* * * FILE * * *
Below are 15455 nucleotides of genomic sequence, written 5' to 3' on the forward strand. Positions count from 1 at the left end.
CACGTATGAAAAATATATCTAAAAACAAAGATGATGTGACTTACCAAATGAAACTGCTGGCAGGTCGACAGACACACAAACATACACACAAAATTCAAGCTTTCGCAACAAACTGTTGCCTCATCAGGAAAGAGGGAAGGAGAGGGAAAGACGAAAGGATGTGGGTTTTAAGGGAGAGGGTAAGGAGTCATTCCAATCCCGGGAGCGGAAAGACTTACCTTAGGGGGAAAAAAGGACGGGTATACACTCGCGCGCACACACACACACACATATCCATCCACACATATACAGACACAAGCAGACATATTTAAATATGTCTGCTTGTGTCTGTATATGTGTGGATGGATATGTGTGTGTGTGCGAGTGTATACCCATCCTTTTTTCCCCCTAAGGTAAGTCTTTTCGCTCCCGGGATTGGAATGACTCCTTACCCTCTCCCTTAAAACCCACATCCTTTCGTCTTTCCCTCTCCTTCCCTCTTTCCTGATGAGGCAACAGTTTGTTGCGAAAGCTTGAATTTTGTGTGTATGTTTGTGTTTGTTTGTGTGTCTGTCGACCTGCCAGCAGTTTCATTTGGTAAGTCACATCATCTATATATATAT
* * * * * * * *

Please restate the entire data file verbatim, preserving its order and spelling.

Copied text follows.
Below are 15455 nucleotides of genomic sequence, written 5' to 3' on the forward strand. Positions count from 1 at the left end.
CACGTATGAAAAATATATCTAAAAACAAAGATGATGTGACTTACCAAATGAAACTGCTGGCAGGTCGACAGACACACAAACATACACACAAAATTCAAGCTTTCGCAACAAACTGTTGCCTCATCAGGAAAGAGGGAAGGAGAGGGAAAGACGAAAGGATGTGGGTTTTAAGGGAGAGGGTAAGGAGTCATTCCAATCCCGGGAGCGGAAAGACTTACCTTAGGGGGAAAAAAGGACGGGTATACACTCGCGCGCACACACACACACACATATCCATCCACACATATACAGACACAAGCAGACATATTTAAATATGTCTGCTTGTGTCTGTATATGTGTGGATGGATATGTGTGTGTGTGCGAGTGTATACCCATCCTTTTTTCCCCCTAAGGTAAGTCTTTTCGCTCCCGGGATTGGAATGACTCCTTACCCTCTCCCTTAAAACCCACATCCTTTCGTCTTTCCCTCTCCTTCCCTCTTTCCTGATGAGGCAACAGTTTGTTGCGAAAGCTTGAATTTTGTGTGTATGTTTGTGTTTGTTTGTGTGTCTGTCGACCTGCCAGCAGTTTCATTTGGTAAGTCACATCATCTATATATATAT